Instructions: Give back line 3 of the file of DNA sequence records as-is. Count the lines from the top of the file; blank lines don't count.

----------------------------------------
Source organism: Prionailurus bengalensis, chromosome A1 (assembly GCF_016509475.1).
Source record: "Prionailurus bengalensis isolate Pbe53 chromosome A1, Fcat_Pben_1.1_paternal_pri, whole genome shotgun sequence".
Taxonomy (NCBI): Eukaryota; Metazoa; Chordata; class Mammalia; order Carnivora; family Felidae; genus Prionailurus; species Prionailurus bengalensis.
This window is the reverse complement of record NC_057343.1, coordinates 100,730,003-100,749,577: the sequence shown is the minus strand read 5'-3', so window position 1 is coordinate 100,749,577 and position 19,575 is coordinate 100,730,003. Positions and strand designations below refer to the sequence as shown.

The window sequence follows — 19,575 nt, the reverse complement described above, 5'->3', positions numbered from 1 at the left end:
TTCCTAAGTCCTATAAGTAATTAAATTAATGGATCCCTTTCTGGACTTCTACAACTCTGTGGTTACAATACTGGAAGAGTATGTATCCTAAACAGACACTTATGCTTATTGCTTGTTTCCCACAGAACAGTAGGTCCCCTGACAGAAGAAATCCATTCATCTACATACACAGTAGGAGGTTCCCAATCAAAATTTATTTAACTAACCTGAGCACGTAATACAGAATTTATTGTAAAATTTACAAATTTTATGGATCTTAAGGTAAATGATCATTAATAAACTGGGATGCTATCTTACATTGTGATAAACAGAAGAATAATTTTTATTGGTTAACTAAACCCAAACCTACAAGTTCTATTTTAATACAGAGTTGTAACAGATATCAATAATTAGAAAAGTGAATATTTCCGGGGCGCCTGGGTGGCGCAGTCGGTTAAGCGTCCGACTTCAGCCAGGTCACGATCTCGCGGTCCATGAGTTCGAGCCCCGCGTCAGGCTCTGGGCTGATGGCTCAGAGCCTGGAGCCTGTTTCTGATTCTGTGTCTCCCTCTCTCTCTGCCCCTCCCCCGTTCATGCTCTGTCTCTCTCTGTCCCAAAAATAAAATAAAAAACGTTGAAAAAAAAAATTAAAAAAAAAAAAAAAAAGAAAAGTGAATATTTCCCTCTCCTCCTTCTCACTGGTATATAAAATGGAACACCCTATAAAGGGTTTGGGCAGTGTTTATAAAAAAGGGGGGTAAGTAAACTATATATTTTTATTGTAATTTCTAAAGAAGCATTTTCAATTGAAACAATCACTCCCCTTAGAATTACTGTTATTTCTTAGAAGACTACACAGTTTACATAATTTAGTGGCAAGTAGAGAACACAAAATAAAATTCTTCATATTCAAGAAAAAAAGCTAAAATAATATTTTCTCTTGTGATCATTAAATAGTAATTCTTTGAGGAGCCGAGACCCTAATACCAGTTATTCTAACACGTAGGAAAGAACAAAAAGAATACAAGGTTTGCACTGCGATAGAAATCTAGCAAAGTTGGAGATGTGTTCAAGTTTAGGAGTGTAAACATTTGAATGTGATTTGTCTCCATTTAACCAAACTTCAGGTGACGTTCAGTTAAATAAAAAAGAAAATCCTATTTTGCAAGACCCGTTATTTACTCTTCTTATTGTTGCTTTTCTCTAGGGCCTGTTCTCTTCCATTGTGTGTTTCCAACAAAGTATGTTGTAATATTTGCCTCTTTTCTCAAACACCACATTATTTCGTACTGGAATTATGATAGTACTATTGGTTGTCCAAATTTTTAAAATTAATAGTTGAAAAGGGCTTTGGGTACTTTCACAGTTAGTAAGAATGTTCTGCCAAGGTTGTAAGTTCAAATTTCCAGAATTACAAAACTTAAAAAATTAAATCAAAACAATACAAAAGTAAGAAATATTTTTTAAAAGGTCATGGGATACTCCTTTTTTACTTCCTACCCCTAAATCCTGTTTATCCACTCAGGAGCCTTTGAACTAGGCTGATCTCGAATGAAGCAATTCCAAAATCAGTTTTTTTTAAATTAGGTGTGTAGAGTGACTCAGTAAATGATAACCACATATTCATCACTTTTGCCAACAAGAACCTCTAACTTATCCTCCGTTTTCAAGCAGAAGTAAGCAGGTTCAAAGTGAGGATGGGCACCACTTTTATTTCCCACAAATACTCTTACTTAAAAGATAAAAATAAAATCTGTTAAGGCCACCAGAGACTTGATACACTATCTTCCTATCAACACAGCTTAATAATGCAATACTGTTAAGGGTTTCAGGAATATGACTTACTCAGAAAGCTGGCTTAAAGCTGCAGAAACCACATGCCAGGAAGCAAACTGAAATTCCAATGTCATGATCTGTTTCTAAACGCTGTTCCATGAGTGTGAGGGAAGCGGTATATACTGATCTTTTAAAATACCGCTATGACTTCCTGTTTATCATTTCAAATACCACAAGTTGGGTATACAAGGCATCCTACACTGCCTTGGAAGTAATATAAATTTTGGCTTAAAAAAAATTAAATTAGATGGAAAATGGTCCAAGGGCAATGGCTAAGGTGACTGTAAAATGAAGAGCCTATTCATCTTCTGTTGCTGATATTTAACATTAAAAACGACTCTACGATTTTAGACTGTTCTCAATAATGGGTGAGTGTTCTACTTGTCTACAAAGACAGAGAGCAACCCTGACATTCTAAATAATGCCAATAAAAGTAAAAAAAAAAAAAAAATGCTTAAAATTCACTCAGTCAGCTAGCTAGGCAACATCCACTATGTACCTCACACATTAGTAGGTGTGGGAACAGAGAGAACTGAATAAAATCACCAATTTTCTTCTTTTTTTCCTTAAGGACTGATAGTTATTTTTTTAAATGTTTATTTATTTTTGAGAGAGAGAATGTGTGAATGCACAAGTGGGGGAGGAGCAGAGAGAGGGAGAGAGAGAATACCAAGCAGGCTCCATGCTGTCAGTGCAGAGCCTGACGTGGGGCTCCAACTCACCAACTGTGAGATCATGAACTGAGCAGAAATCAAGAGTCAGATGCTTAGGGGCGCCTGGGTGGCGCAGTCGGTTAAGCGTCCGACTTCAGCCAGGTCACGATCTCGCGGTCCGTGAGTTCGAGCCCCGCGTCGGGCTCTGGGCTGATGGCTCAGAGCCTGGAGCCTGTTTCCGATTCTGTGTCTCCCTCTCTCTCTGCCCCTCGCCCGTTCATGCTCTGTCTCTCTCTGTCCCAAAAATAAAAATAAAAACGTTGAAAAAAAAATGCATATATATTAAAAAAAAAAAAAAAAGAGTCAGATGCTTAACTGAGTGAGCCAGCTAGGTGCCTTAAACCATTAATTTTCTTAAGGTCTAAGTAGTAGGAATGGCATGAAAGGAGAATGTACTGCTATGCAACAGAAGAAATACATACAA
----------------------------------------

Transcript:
Taxonomy (NCBI): Eukaryota; Metazoa; Chordata; class Mammalia; order Carnivora; family Felidae; genus Prionailurus; species Prionailurus bengalensis.